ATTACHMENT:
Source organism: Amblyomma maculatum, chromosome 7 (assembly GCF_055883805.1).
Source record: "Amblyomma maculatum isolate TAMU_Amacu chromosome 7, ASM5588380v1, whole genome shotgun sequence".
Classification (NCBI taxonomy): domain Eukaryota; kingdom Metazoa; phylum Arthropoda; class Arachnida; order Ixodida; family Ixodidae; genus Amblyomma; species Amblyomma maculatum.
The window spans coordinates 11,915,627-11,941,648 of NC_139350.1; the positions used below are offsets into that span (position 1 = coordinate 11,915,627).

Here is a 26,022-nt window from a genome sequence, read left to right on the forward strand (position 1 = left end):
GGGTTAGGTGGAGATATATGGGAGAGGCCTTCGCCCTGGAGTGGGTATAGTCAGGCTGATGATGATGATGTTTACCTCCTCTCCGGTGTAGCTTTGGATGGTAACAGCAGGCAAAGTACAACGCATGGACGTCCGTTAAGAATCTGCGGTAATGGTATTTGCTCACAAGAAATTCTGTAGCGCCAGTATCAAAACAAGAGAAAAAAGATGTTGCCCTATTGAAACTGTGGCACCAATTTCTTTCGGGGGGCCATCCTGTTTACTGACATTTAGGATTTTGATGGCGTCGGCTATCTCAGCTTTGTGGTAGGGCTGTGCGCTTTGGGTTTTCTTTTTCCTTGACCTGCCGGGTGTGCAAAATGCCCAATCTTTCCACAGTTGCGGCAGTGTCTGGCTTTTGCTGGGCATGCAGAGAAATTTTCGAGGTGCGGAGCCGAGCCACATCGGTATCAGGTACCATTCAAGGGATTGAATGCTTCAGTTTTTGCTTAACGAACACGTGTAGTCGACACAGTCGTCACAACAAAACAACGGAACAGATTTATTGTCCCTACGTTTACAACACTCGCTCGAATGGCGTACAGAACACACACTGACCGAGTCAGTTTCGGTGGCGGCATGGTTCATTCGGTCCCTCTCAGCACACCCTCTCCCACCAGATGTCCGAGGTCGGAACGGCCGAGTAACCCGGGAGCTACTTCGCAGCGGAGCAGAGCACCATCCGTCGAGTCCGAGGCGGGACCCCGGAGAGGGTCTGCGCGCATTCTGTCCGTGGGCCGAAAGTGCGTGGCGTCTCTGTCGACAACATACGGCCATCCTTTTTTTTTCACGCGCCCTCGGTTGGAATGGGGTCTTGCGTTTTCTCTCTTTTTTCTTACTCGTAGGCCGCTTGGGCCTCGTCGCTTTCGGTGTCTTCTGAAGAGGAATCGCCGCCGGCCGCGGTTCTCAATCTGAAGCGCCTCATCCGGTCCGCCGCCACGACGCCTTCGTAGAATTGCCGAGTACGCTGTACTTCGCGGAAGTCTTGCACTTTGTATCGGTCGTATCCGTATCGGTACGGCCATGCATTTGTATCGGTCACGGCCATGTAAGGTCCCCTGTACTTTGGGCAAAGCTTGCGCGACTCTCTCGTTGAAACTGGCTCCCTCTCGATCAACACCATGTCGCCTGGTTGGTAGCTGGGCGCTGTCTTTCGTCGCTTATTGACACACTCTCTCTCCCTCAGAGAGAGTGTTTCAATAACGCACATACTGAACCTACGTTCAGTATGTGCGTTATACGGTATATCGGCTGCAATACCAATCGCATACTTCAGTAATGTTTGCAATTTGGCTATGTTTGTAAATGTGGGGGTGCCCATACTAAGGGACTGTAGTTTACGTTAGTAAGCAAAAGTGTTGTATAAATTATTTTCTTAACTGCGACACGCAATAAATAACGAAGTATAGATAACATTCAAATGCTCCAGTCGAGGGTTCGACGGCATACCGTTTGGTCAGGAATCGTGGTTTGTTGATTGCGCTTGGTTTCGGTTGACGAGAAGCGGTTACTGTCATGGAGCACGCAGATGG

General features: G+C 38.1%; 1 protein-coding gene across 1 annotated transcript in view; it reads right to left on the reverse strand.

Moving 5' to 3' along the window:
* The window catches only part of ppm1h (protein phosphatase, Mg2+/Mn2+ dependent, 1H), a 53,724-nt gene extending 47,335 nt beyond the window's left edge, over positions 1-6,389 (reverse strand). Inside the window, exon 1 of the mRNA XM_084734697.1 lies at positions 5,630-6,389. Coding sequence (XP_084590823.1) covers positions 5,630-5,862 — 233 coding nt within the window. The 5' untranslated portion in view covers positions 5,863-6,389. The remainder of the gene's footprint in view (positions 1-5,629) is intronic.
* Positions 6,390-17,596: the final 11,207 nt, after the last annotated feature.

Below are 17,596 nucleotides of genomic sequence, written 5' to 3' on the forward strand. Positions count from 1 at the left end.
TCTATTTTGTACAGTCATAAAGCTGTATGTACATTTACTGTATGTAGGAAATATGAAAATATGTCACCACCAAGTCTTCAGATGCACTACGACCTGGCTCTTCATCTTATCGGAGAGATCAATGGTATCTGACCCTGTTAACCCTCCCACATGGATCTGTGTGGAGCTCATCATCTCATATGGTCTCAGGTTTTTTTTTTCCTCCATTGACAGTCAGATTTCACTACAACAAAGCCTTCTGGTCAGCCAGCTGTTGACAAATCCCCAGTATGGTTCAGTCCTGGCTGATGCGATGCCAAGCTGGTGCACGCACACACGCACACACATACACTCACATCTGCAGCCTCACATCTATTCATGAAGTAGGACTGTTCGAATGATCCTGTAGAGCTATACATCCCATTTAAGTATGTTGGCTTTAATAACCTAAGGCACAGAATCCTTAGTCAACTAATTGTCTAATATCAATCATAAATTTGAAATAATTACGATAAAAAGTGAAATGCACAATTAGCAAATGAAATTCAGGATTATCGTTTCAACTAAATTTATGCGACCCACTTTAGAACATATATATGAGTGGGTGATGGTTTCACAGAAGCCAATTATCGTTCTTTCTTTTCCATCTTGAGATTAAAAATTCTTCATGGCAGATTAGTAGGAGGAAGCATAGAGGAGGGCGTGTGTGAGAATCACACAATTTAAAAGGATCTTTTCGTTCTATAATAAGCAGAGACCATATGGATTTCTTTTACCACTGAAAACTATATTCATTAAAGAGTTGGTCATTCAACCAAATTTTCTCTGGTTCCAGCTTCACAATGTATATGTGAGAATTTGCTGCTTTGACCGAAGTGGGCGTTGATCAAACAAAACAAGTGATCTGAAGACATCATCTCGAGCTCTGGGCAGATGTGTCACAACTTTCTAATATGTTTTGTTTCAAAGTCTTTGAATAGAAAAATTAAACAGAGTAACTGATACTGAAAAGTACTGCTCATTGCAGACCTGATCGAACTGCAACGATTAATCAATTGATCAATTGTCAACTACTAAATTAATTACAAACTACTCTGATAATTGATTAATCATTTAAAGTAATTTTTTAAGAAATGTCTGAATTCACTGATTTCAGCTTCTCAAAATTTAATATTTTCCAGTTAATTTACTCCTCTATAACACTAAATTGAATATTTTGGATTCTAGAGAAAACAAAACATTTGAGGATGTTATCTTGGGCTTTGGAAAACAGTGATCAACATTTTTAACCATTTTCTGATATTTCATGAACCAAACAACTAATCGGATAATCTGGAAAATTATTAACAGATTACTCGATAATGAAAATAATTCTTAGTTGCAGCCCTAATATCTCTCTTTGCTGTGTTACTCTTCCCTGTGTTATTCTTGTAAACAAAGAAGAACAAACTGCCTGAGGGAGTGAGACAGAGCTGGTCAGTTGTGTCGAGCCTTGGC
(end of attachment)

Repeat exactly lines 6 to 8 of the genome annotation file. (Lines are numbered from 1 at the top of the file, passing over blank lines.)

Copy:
GGGTTAGGTGGAGATATATGGGAGAGGCCTTCGCCCTGGAGTGGGTATAGTCAGGCTGATGATGATGATGTTTACCTCCTCTCCGGTGTAGCTTTGGATGGTAACAGCAGGCAAAGTACAACGCATGGACGTCCGTTAAGAATCTGCGGTAATGGTATTTGCTCACAAGAAATTCTGTAGCGCCAGTATCAAAACAAGAGAAAAAAGATGTTGCCCTATTGAAACTGTGGCACCAATTTCTTTCGGGGGGCCATCCTGTTTACTGACATTTAGGATTTTGATGGCGTCGGCTATCTCAGCTTTGTGGTAGGGCTGTGCGCTTTGGGTTTTCTTTTTCCTTGACCTGCCGGGTGTGCAAAATGCCCAATCTTTCCACAGTTGCGGCAGTGTCTGGCTTTTGCTGGGCATGCAGAGAAATTTTCGAGGTGCGGAGCCGAGCCACATCGGTATCAGGTACCATTCAAGGGATTGAATGCTTCAGTTTTTGCTTAACGAACACGTGTAGTCGACACAGTCGTCACAACAAAACAACGGAACAGATTTATTGTCCCTACGTTTACAACACTCGCTCGAATGGCGTACAGAACACACACTGACCGAGTCAGTTTCGGTGGCGGCATGGTTCATTCGGTCCCTCTCAGCACACCCTCTCCCACCAGATGTCCGAGGTCGGAACGGCCGAGTAACCCGGGAGCTACTTCGCAGCGGAGCAGAGCACCATCCGTCGAGTCCGAGGCGGGACCCCGGAGAGGGTCTGCGCGCATTCTGTCCGTGGGCCGAAAGTGCGTGGCGTCTCTGTCGACAACATACGGCCATCCTTTTTTTTTCACGCGCCCTCGGTTGGAATGGGGTCTTGCGTTTTCTCTCTTTTTTCTTACTCGTAGGCCGCTTGGGCCTCGTCGCTTTCGGTGTCTTCTGAAGAGGAATCGCCGCCGGCCGCGGTTCTCAATCTGAAGCGCCTCATCCGGTCCGCCGCCACGACGCCTTCGTAGAATTGCCGAGTACGCTGTACTTCGCGGAAGTCTTGCACTTTGTATCGGTCGTATCCGTATCGGTACGGCCATGCATTTGTATCGGTCACGGCCATGTAAGGTCCCCTGTACTTTGGGCAAAGCTTGCGCGACTCTCTCGTTGAAACTGGCTCCCTCTCGATCAACACCATGTCGCCTGGTTGGTAGCTGGGCGCTGTCTTTCGTCGCTTATTGACACACTCTCTCTCCCTCAGAGAGAGTGTTTCAATAACGCACATACTGAACCTACGTTCAGTATGTGCGTTATACGGTATATCGGCTGCAATACCAATCGCATACTTCAGTAATGTTTGCAATTTGGCTATGTTTGTAAATGTGGGGGTGCCCATACTAAGGGACTGTAGTTTACGTTAGTAAGCAAAAGTGTTGTATAAATTATTTTCTTAACTGCGACACGCAATAAATAACGAAGTATAGATAACATTCAAATGCTCCAGTCGAGGGTTCGACGGCATACCGTTTGGTCAGGAATCGTGGTTTGTTGATTGCGCTTGGTTTCGGTTGACGAGAAGCGGTTACTGTCATGGAGCACGCAGATGG

General features: G+C 38.1%; 1 protein-coding gene across 1 annotated transcript in view; it reads right to left on the reverse strand.

Moving 5' to 3' along the window: